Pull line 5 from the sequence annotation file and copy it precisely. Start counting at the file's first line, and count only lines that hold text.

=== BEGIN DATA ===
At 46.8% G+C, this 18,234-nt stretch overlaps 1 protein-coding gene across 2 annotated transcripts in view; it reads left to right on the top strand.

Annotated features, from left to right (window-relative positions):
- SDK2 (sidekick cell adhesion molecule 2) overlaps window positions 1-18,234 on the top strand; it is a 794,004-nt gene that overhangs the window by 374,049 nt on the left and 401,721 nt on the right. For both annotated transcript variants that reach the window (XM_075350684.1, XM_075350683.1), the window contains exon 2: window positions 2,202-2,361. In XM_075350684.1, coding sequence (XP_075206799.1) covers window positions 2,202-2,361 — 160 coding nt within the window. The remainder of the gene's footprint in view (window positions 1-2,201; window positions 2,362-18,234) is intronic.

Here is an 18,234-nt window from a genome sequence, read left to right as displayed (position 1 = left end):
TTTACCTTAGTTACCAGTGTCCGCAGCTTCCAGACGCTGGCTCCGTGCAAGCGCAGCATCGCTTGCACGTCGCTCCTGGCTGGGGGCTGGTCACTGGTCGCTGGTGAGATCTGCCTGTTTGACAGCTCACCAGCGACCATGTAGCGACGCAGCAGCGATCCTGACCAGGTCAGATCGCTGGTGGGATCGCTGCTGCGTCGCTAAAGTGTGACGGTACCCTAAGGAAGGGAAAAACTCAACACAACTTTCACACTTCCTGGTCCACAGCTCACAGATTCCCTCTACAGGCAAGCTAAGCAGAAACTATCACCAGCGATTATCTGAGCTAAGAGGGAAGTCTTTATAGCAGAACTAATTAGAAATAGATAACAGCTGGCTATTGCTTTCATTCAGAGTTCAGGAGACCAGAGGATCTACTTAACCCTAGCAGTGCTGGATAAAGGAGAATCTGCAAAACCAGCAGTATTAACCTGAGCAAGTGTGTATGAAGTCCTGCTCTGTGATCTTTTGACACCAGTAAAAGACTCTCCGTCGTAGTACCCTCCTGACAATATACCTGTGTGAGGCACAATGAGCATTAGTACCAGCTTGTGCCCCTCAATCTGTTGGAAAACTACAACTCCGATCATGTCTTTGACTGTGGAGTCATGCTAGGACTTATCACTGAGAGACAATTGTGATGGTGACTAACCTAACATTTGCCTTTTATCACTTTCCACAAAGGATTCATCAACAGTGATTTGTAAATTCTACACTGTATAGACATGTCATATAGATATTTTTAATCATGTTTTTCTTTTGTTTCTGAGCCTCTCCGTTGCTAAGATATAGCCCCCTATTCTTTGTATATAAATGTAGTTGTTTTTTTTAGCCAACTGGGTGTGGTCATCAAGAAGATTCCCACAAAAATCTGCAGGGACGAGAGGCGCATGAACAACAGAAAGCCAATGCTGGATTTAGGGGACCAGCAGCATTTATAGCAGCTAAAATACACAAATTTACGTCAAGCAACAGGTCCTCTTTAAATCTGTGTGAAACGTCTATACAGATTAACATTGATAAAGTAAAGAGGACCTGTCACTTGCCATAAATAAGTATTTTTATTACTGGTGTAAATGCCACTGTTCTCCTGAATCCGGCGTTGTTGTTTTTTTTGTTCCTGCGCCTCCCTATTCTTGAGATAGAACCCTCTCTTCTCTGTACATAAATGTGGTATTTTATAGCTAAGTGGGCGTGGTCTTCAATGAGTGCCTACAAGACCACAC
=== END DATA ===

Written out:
TTTACCTTAGTTACCAGTGTCCGCAGCTTCCAGACGCTGGCTCCGTGCAAGCGCAGCATCGCTTGCACGTCGCTCCTGGCTGGGGGCTGGTCACTGGTCGCTGGTGAGATCTGCCTGTTTGACAGCTCACCAGCGACCATGTAGCGACGCAGCAGCGATCCTGACCAGGTCAGATCGCTGGTGGGATCGCTGCTGCGTCGCTAAAGTGTGACGGTACCCTAAGGAAGGGAAAAACTCAACACAACTTTCACACTTCCTGGTCCACAGCTCACAGATTCCCTCTACAGGCAAGCTAAGCAGAAACTATCACCAGCGATTATCTGAGCTAAGAGGGAAGTCTTTATAGCAGAACTAATTAGAAATAGATAACAGCTGGCTATTGCTTTCATTCAGAGTTCAGGAGACCAGAGGATCTACTTAACCCTAGCAGTGCTGGATAAAGGAGAATCTGCAAAACCAGCAGTATTAACCTGAGCAAGTGTGTATGAAGTCCTGCTCTGTGATCTTTTGACACCAGTAAAAGACTCTCCGTCGTAGTACCCTCCTGACAATATACCTGTGTGAGGCACAATGAGCATTAGTACCAGCTTGTGCCCCTCAATCTGTTGGAAAACTACAACTCCGATCATGTCTTTGACTGTGGAGTCATGCTAGGACTTATCACTGAGAGACAATTGTGATGGTGACTAACCTAACATTTGCCTTTTATCACTTTCCACAAAGGATTCATCAACAGTGATTTGTAAATTCTACACTGTATAGACATGTCATATAGATATTTTTAATCATGTTTTTCTTTTGTTTCTGAGCCTCTCCGTTGCTAAGATATAGCCCCCTATTCTTTGTATATAAATGTAGTTGTTTTTTTTAGCCAACTGGGTGTGGTCATCAAGAAGATTCCCACAAAAATCTGCAGGGACGAGAGGCGCATGAACAACAGAAAGCCAATGCTGGATTTAGGGGACCAGCAGCATTTATAGCAGCTAAAATACACAAATTTACGTCAAGCAACAGGTCCTCTTTAAATCTGTGTGAAACGTCTATACAGATTAACATTGATAAAGTAAAGAGGACCTGTCACTTGCCATAAATAAGTATTTTTATTACTGGTGTAAATGCCACTGTTCTCCTGAATCCGGCGTTGTTGTTTTTTTTGTTCCTGCGCCTCCCTATTCTTGAGATAGAACCCTCTCTTCTCTGTACATAAATGTGGTATTTTATAGCTAAGTGGGCGTGGTCTTCAATGAGTGCCTACAAGACCACAC